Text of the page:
If you watched Google present Android Wear last week, you’d think the smartwatch was the hottest product on the market. What could be better than an intelligent timepiece that can take calls and understand voice commands?
It turns out nobody cares. At FindTheBest, we compared traffic and user engagement for dozens of product categories, from smartphones and laptops to printers and processors. The results? FindTheBest users are three times more likely to research fitness trackers than smartwatches, and over 40 times more likely to research smartphones. Even the godawful Bluetooth headset is more popular.
So we asked ourselves: why isn’t the smartwatch as popular as its wrist-based cousin, the fitness tracker? Why hasn’t the mainstream market bought in? Here are four reasons:
1. Smartwatches are too thick
According to WatchStation, the average case thickness for a standard wristwatch is between 8-12 mm, while anything in the 6-8 mm range is considered “thin.” Unfortunately, most smartwatches clock in north of 10 mm, making them seem more like clunky gadgets than sleek, sophisticated timepieces of the future. For a tech geek, this might seem like a petty complaint, but for the mass market, design and comfort beat specs and features any day (see Jobs, Steve).
Yes, the recent Sony SmartWatch 2 (9 mm), Samsung Gear Live (8.9 mm), and LG G Watch (9.9 mm) are thinner than most of their rivals—a promising trend for the industry. But you can’t disrupt a market when your product is about the same as existing options—you need something noticeably and undeniably better. Shave off another 3-5 mm and then we’ll talk.
2. Smartwatches are too expensive
For classic wristwatches, prices are either dirt cheap (ex: a $10 grocery store Casio) or criminally expensive (ex: a $20k Rolex). The problem? People tend to think about watches as one of these two things, and rarely anything in between. Smartwatch manufacturers have attempted to create a new price category altogether, where most models range from $100 to $250. It seems reasonable enough on paper, but regrettably, wealthy consumers don’t want Twitter updates and digital displays (smartwatches) as much as they want Swiss craftsmanship and family heirlooms (Rolexes). Meanwhile, average Joes won’t want to spend much more than they did on last year’s Casio.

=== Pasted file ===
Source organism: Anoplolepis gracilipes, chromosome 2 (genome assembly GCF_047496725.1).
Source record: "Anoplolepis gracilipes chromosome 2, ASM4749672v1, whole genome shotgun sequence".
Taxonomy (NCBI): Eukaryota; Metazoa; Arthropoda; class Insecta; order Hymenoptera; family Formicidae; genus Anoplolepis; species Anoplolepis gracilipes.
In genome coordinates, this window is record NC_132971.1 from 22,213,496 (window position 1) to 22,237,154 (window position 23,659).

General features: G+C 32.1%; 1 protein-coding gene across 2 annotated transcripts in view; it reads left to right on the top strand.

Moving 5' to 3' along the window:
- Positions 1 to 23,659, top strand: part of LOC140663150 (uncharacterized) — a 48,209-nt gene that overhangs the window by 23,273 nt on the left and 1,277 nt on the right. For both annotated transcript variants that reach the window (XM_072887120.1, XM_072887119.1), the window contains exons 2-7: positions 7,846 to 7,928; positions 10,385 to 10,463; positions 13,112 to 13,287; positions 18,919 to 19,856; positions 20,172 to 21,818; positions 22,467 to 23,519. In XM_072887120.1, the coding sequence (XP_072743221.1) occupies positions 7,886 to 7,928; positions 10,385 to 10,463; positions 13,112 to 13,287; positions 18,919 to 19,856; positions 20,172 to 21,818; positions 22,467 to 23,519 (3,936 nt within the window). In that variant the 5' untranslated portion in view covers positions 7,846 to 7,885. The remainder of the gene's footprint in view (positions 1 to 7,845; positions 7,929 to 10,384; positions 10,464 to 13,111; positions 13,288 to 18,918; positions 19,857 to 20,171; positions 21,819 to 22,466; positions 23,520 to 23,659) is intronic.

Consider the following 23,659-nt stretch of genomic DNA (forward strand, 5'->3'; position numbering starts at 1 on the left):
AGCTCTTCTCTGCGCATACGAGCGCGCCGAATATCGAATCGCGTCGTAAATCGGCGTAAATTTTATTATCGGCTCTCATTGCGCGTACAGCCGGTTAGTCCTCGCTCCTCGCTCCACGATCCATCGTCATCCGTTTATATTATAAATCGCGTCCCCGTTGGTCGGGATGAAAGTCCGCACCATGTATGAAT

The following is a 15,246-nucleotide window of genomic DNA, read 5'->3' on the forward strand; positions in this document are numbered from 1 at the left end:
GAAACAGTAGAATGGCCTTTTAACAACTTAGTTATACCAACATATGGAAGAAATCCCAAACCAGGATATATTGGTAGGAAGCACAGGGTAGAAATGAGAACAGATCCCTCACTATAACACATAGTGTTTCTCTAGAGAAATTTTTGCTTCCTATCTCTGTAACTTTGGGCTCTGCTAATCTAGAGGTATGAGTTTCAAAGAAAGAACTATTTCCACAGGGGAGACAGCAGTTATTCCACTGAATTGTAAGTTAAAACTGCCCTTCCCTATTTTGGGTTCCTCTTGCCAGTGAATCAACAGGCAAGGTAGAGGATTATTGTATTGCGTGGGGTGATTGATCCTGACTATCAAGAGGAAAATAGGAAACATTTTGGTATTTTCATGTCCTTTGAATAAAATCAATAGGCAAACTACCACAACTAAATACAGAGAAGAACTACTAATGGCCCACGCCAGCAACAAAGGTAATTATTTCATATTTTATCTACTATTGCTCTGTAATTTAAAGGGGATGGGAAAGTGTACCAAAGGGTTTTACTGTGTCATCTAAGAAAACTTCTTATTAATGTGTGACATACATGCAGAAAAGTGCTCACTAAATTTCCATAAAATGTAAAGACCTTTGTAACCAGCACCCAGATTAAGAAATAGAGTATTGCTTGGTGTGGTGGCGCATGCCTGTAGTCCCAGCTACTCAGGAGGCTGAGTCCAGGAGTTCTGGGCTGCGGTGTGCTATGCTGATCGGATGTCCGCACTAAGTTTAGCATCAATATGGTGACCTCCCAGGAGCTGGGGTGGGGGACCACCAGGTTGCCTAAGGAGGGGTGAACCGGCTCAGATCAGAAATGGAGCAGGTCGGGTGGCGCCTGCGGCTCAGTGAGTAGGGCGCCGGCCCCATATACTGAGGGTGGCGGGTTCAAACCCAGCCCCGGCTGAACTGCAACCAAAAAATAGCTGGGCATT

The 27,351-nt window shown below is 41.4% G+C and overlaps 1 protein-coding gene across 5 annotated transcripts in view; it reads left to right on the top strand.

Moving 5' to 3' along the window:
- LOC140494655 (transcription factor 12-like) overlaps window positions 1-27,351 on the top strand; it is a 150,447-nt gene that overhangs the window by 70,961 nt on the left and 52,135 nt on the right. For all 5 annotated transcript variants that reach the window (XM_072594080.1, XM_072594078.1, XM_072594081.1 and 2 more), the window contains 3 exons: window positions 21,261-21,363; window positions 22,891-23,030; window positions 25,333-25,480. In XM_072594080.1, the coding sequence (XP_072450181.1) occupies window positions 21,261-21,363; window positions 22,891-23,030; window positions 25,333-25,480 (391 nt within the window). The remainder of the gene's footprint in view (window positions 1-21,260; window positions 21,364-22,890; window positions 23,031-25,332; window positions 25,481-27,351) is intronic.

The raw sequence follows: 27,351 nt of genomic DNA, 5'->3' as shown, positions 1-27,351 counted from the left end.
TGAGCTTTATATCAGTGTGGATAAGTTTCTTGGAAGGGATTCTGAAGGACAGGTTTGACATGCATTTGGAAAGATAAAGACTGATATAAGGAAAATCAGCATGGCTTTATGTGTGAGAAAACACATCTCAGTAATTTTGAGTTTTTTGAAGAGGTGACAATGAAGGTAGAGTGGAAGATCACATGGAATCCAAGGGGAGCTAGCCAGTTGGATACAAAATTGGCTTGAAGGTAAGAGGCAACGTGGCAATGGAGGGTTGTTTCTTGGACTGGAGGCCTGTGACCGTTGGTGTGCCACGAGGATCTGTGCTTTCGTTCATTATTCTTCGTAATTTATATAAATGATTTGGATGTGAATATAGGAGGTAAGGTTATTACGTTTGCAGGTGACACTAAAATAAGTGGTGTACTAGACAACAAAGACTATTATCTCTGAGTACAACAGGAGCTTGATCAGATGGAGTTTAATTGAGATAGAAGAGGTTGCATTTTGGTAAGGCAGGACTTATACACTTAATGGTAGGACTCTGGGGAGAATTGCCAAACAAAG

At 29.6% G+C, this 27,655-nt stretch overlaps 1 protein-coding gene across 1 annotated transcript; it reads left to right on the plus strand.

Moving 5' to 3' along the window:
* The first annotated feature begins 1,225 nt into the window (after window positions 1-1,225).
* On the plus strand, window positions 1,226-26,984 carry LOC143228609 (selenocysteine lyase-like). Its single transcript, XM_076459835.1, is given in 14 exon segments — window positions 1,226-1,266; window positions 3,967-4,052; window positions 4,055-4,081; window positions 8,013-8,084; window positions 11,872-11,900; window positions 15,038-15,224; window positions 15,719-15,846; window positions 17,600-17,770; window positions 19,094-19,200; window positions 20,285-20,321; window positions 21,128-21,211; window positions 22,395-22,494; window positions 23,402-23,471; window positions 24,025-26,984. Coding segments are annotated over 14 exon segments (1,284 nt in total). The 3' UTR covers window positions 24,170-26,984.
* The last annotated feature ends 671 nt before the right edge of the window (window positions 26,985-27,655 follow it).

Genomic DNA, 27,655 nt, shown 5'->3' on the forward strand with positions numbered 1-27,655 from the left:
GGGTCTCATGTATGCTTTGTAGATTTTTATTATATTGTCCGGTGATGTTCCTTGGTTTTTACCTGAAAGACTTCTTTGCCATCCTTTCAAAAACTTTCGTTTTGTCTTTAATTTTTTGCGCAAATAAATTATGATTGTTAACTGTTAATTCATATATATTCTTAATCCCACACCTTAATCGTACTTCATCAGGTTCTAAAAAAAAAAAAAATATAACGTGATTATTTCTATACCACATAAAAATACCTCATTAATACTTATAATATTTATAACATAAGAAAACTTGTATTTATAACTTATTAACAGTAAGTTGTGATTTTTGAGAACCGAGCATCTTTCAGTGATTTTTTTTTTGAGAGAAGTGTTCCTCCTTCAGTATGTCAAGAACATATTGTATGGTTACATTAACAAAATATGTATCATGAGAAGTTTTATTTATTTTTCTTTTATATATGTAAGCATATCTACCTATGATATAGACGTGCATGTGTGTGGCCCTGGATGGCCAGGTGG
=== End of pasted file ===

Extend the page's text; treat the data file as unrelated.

Obviously, $10 is unreasonable for a smartwatch, but what about $50 to $99? If manufacturers can price these things more like Apple TVs and less like iPods, we might see a bump in mainstream adoption.
3. Smartwatches haven’t solved the battery life conundrum
Like prices for standard wristwatches, battery life on smartwatches is polarized. A few select models—like the Citizen Eco-Drive Proximity and ConnecteDevice Cookoo—can run for months without a single charge. Pretty much everything else will be lucky to survive a week. It gets even worse for the prettiest displays (like the LG G’s LCD screen or the Galaxy Gear’s AMOLED display), where you’ll need to plug in every night—in other words, a charging ritual no better than a smartphone’s.
The problem is that the more “smart” a watch is, the worse battery life it tends to have. Even with their months of battery life, the Citizen Eco-Drive and Cookoo are hardly smartwatches—they’re mostly analog timepieces with a couple of neat notification features. The 7-day-battery Pebble Steel is a little better, but it can’t compete feature-for-feature with the 1.5-day-battery Galaxy Gear.
In the end, smartwatch manufacturers need to rethink battery life entirely. They need to ask themselves how they can bake in all the same features without requiring customers to plug in night-after-night. If you’re not convinced this is a problem, consider that the best idea the industry has had yet is to “flick your wrist to turn on the backlight.” I mean seriously.
4. Smartwatches don’t have a compelling reason to exist
Quick: what is a smartwatch’s primary benefit, in just a few words? Voice-based texting? Safer driving? Taking calls without getting your phone out of your pocket or purse? Seeing a Facebook notification three seconds faster?
The smartwatch’s biggest issue is that it doesn’t solve any tangible problem. The first personal computers revolutionized productivity. The first MP3 players allowed people to store thousands of songs in one place. Smartphones let consumers take the Internet with them in their pocket. Even fitness trackers let people seamlessly track their exercise goals. Until the smartwatch proves it can do one thing really well—that it can solve one simple, common, necessary problem—the device will be nothing more than a hobby for geeks and an excuse for Samsung to make creepy ads. Time is ticking.
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